A drawing of architectural ornamentation
Louis H. Sullivan, Ceiling Design with Peacock Motif, 1876, Ink on paper. Courtesy The Art Institute of Chicago / Art Resource, NY

An Exhibition at Manhattan’s Drawing Center Cultivates a Gloriously Unruly History of Ornament

The Clamor of Ornament: Exchange, Power, and Joy from the Fifteenth Century to the Present revives a more inclusive history of ornamentation across the globe. 

An inscription on a graphite drawing by architect Louis H. Sullivan reads: “the rigid pentagon has vanished in a mobile medium.” The 1922 drawing, titled Fluent Geometry reads is a component of the architect’s early twentieth-century treatise A System of Architectural Ornament (1st Edition, Rizzoli, 1990) and represents an unadorned five-sided shape as it undergoes an astonishing metamorphosis. Across five movements, a ripple of bows and bends progressively emerge from the elementary lines that form a pentagon. The form self-propagates, giving way to ever more intricate flourishes and depth. In its final expression, still nascent, the original shape is unrecognizable.  

Presently on loan at Manhattan’s Drawing Center, Sullivan’s plate joins a staggering array of objects on view in the museum’s latest exhibition, The Clamor of Ornament: Exchange, Power, and Joy from the Fifteenth Century to the Present. Guest curated by design historian Dr. Emily King with Margaret-Anne Logan and Duncan Tomlin, the exhibition details the global exchange and transformation of ornament over seven centuries. Comprising drawings, prints, textiles, and other embellished materials, the show establishes an expressive and insightful flow amid the fussy and florid. 

a drawing of a design for floral wallpaper
William Morris, Design for Chrysanthemum Wallpaper, 1877, Pencil and watercolor on paper. Courtesy William Morris Gallery, London, Borough of Waltham Forest
a drawing of architectural ornament on white paper
Martin Schongauer, Querfüllung auf hellem Grund (Horizontal Ornament), c. 1470, Engraving on white paper. Courtesy Cooper Cooper Hewitt, Smithsonian Design Museum

Adapted from Owen Jones’ 1856 design opus The Grammar of Ornament, the show’s title revives a history of ornament as theorized by European architects in the second half of the 19th century. Occupied with orders and principles, these texts mobilized visual comparisons of adornment to advance arguments on cultural differences. Moving beyond a methodology governed by rules and categories was paramount for Dr. King; commenting on the scope of the exhibition, she remarked, “this idea that you make it more inclusive, but still keep that structure, it just seemed completely untenable.”  

Like its predecessors, The Clamor of Ornament remains concerned with the social aspects of design, but it presents the material with explicit aims to do away with hierarchies and unsettle presumptions around ownership and taste. The curatorial and design team employs numerous strategies: saturated and wallpapered walls undermine the so-called neutral context of the white cube while merrily enhancing the space; works by the same maker reappear in multiple contexts; narratives of cultural exchange and collisions underpin groupings of objects.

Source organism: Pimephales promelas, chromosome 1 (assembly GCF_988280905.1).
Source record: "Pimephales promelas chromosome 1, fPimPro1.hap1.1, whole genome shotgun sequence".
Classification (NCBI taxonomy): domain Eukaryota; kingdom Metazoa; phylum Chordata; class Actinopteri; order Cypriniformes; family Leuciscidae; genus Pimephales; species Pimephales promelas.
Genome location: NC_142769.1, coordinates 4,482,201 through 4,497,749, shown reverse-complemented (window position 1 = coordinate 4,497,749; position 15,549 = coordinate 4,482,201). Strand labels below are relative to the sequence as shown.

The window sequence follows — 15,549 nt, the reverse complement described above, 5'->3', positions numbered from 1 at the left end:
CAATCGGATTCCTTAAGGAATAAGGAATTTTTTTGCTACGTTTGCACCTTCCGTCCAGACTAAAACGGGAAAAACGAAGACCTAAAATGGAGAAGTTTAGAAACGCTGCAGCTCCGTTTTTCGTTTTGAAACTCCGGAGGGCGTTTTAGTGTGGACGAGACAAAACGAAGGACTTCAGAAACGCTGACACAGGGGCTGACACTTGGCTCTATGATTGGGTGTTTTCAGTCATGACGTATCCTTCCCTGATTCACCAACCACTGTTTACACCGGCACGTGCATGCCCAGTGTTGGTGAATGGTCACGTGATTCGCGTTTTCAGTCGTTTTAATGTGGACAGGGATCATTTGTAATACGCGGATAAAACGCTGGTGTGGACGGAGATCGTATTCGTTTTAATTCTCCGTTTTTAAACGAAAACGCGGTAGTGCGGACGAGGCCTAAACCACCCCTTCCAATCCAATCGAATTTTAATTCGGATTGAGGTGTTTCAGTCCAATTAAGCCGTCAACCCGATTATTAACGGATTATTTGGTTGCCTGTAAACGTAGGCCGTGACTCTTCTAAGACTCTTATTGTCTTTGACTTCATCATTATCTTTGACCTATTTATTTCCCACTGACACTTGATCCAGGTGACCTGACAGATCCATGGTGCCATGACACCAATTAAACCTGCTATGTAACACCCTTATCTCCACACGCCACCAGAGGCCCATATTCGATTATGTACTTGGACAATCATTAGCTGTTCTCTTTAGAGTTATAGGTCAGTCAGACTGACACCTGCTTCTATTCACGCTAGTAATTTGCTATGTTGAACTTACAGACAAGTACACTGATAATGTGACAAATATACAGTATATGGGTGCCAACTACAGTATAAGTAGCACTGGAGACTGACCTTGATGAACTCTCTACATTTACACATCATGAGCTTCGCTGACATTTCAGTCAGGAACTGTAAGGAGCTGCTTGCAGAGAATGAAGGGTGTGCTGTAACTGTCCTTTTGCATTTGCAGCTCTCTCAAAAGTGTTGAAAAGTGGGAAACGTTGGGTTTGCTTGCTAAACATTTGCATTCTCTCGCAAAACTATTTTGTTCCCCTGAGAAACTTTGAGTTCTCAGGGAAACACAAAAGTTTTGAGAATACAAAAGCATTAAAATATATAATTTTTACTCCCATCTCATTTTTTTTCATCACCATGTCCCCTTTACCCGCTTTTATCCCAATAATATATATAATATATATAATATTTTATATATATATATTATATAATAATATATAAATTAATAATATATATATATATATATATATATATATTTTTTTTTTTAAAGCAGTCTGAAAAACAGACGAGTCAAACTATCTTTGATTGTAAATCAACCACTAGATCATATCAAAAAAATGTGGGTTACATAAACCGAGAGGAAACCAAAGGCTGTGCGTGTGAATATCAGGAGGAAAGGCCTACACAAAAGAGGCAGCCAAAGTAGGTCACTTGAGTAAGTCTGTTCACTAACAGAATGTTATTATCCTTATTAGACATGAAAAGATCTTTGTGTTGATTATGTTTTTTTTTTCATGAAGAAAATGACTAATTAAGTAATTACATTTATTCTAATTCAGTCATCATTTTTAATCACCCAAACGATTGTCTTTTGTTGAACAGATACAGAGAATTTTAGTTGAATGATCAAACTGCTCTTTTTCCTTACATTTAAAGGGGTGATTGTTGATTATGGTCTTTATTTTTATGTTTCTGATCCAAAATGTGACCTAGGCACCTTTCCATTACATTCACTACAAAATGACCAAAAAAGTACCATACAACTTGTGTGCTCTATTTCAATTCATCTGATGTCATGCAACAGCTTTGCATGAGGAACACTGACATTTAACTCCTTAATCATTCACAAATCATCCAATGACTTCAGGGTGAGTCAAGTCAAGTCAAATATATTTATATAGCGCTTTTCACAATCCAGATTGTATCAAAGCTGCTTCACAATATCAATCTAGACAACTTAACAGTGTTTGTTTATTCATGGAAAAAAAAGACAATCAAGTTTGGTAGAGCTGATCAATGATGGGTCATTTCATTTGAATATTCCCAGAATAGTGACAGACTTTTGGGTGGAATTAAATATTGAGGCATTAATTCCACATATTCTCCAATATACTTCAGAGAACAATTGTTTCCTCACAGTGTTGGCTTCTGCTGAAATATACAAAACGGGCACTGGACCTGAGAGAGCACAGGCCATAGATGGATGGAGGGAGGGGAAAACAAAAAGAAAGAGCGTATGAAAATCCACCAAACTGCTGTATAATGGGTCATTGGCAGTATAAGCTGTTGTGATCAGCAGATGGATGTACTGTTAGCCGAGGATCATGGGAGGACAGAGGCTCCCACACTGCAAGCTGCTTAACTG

a drawing of a design for a temple in the metropolitan museum of art
Louis Comfort Tiffany, Design for Ark Doors, Temple Emanu-El, New York, 1910. Courtesy The Metropolitan Museum of Art. Image source: Art Resource, NY

The exhibition tackles power imbalances, exclusions, and erasures with refreshing specificity. A cluster of alluring illustrations produced for the Index of American Design (1935-1942) features an outlier: a screenprint by Louie Ewing of a Navajo blanket from the same period was produced independently; as the wall text explains, this government-funded index excluded indigenous designs despite aims to establish a comprehensive catalog of craft idioms and objects across the United States. Other moments redefine the terms of cultural heritage: a description accompanying lush floral patterns by British Arts & Crafts Movement designers relocates this regional design campaign amid international influence from Islamic and Asian iconography found on objects acquired during colonial trade. More contemporary highlights include a section detailing Dapper Dan’s appropriation of luxury goods logos alongside Wendy Red Star’s annotated photographs describing the cultural significance of bodily ornament sported by Native leaders.  

For all this range, Dr. King acknowledges that gaps were unavoidable; however, as she explained, “It’s not about being definitive, it’s about creating a way of seeing the world that expands.” This expansive view extends to the exhibition programming. Notably, “Sweet Series,” a trio of lectures by artist and baker Edward Cabral, unpacks the enduring affinities between decoration and dessert. Cabral, who specializes in a traditional cake icing method called English overpiping, was impressed that the Drawing Center was up to tackling the not-so-sweet side of the culinary arts, namely the abuses of the sugar trade. Mirroring the ethos of the exhibition, which finds relevance and revelations in the patterns of the past, Cabral observed, “That’s why I move so far back, because for me, that becomes a means to move far ahead.” 

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